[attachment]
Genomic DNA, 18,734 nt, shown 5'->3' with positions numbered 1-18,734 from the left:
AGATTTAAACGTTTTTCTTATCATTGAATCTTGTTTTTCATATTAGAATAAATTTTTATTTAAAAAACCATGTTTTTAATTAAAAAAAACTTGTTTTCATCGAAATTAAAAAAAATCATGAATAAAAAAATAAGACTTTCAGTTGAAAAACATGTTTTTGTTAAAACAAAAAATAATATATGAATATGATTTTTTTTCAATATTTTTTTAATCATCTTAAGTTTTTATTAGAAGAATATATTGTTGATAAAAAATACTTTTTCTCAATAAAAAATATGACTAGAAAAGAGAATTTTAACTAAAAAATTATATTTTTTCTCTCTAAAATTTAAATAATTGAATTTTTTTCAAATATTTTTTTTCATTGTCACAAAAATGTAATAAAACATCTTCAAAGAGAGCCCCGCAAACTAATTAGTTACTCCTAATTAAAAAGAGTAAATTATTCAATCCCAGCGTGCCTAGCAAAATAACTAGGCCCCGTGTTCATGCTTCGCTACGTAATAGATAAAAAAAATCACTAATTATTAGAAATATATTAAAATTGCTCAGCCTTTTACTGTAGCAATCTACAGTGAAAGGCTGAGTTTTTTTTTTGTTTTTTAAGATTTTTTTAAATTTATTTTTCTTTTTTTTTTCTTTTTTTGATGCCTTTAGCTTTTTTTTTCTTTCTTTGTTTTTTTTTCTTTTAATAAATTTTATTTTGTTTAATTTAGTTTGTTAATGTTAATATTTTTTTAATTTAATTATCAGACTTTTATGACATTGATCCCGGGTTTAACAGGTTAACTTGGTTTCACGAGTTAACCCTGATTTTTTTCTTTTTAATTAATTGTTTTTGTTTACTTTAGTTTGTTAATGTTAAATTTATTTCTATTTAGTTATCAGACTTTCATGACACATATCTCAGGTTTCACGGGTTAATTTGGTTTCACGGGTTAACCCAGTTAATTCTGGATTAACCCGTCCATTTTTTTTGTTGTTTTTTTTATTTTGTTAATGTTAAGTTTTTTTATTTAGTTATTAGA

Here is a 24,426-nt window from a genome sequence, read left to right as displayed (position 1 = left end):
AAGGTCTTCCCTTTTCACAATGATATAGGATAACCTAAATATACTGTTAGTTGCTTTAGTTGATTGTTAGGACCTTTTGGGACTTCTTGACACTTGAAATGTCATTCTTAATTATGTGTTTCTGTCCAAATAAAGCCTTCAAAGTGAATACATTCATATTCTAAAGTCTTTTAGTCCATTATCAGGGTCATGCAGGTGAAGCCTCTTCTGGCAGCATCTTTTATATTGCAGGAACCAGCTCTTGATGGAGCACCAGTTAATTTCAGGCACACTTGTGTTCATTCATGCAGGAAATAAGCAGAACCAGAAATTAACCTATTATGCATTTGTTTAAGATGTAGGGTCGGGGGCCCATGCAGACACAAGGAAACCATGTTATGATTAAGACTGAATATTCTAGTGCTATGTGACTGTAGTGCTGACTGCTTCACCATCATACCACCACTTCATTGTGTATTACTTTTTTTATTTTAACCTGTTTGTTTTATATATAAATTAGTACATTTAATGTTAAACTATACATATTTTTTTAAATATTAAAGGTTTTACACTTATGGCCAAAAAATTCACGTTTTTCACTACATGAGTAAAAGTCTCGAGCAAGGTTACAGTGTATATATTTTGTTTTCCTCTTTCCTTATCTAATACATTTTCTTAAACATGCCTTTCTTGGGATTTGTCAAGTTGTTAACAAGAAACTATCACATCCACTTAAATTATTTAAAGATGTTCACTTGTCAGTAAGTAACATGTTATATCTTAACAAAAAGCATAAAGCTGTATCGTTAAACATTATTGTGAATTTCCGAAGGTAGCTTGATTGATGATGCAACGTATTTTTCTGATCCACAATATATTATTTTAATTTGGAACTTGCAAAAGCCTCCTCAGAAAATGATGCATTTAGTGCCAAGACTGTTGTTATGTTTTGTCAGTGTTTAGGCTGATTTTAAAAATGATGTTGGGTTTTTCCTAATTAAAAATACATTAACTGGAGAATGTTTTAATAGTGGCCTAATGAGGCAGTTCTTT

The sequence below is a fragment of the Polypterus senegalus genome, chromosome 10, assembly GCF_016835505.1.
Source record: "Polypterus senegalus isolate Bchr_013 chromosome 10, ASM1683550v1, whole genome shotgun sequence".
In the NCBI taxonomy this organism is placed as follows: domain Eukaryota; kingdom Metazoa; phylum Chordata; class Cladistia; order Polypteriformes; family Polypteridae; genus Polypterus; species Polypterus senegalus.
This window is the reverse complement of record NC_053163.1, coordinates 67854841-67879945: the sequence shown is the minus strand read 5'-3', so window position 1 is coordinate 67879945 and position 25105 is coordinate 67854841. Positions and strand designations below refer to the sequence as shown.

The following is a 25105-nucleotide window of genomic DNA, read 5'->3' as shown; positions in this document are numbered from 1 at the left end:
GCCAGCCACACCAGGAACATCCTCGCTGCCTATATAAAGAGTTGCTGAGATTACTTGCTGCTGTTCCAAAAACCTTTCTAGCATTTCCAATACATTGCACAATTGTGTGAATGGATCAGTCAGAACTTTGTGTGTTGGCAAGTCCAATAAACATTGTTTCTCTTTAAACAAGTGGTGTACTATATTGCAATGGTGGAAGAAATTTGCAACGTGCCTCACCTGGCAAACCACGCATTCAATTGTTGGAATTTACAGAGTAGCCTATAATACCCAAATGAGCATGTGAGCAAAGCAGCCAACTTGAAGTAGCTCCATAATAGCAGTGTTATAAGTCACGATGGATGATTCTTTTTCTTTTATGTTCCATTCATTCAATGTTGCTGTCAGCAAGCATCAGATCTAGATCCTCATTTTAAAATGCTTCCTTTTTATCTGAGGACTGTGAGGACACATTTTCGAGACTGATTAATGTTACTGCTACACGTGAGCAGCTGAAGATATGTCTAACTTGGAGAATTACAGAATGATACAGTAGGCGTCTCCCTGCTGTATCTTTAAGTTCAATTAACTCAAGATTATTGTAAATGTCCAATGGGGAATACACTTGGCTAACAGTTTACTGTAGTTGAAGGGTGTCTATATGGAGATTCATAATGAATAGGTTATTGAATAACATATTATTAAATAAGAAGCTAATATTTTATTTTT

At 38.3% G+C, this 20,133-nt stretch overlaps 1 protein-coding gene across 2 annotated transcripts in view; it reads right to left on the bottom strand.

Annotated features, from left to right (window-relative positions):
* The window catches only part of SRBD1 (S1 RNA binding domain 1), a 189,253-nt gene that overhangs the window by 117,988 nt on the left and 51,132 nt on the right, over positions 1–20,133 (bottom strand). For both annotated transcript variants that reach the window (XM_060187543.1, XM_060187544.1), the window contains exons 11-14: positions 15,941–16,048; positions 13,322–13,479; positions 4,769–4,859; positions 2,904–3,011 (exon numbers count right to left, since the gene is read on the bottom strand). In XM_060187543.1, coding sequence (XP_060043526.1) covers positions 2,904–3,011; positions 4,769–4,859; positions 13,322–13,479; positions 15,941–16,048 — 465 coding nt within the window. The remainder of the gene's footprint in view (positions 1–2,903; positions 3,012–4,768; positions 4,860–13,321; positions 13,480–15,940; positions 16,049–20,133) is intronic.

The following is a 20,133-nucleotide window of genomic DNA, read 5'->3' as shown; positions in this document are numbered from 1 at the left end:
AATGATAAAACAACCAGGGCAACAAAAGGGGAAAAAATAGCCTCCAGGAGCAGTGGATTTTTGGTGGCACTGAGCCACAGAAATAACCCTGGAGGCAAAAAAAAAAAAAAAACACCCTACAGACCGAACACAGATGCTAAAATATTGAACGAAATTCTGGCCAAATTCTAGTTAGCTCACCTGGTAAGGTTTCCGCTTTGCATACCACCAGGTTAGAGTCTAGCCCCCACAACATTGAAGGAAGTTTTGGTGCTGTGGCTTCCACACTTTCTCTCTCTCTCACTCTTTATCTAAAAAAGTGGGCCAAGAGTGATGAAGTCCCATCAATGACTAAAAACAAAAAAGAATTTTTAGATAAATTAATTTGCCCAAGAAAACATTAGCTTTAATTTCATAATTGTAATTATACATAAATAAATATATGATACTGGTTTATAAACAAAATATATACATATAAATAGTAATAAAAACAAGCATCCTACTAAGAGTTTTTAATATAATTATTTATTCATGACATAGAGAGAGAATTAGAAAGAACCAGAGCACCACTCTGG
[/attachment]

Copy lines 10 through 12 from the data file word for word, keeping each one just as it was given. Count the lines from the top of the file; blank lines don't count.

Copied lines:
GCCAGCCACACCAGGAACATCCTCGCTGCCTATATAAAGAGTTGCTGAGATTACTTGCTGCTGTTCCAAAAACCTTTCTAGCATTTCCAATACATTGCACAATTGTGTGAATGGATCAGTCAGAACTTTGTGTGTTGGCAAGTCCAATAAACATTGTTTCTCTTTAAACAAGTGGTGTACTATATTGCAATGGTGGAAGAAATTTGCAACGTGCCTCACCTGGCAAACCACGCATTCAATTGTTGGAATTTACAGAGTAGCCTATAATACCCAAATGAGCATGTGAGCAAAGCAGCCAACTTGAAGTAGCTCCATAATAGCAGTGTTATAAGTCACGATGGATGATTCTTTTTCTTTTATGTTCCATTCATTCAATGTTGCTGTCAGCAAGCATCAGATCTAGATCCTCATTTTAAAATGCTTCCTTTTTATCTGAGGACTGTGAGGACACATTTTCGAGACTGATTAATGTTACTGCTACACGTGAGCAGCTGAAGATATGTCTAACTTGGAGAATTACAGAATGATACAGTAGGCGTCTCCCTGCTGTATCTTTAAGTTCAATTAACTCAAGATTATTGTAAATGTCCAATGGGGAATACACTTGGCTAACAGTTTACTGTAGTTGAAGGGTGTCTATATGGAGATTCATAATGAATAGGTTATTGAATAACATATTATTAAATAAGAAGCTAATATTTTATTTTT

At 38.3% G+C, this 20,133-nt stretch overlaps 1 protein-coding gene across 2 annotated transcripts in view; it reads right to left on the bottom strand.

Annotated features, from left to right (window-relative positions):